Currency

Why Does '$' Mean 'Dollar,' Anyway?

Indian scholar D.Udaya Kumar poses holdi

hide captionMan and his symbols.

STRDEL/AFP

That happy guy up there is D. Udaya Kumar. He just won the Indian government's contest to design a symbol for the rupee. (Until now, it's been abbreviated as "Rs.")

His design follows the modern standard of basically taking the first letter of the currency's name, and drawing a line through it (think ¥ and €). It has the added benefit of looking not only like "R" but also like "ra," from the Devanagari alphabet used in Hindi, according to the Times of India.

We're delighted for Kumar, a young industrial design PhD who seems like a nice guy.

But his victory raises a question: What's the logic behind the symbol for our dollar?

The short answer: It's not entirely clear. Here's the long answer, courtesy of the U.S. Treasury department:

The origin of the "$" sign has been variously accounted for, however, the most widely accepted explanation is that the symbol is the result of evolution, independently in different places, of the Mexican or Spanish "P's" for pesos, or piastres, or pieces of eight. The theory, derived from a study of old manuscripts, is that the "S" gradually came to be written over the "P," developing a close equivalent of the "$" mark. It was widely used before the adoption of the United States dollar in 1785.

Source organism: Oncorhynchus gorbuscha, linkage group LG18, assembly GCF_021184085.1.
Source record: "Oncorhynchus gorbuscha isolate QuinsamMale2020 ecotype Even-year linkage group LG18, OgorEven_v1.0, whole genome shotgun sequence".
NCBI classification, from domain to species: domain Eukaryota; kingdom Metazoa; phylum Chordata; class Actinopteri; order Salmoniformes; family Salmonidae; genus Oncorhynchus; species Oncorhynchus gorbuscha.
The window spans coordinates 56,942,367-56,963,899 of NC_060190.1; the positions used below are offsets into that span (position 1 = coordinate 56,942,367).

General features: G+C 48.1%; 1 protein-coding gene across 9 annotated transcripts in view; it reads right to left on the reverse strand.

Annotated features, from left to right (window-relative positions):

Redesign the dollar: Got a better idea for what the dollar symbol should be? Send your designs to us at planetmoney@npr.org. We'll post our favorites on the blog.

Update: Thanks to the reader who pointed out that Slate posted a story asking the same question (and beat us to it). The story includes some interesting details. For example:

"The sign for the British pound, £, evolved from the Latin word libra, meaning scales, since the British pound was originally worth exactly one pound of pure silver."

Comments

 

Please keep your community civil. All comments must follow the NPR.org Community rules and terms of use, and will be moderated prior to posting. NPR reserves the right to use the comments we receive, in whole or in part, and to use the commenter's name and location, in any medium. See also the Terms of Use, Privacy Policy and Community FAQ.

Support comes from: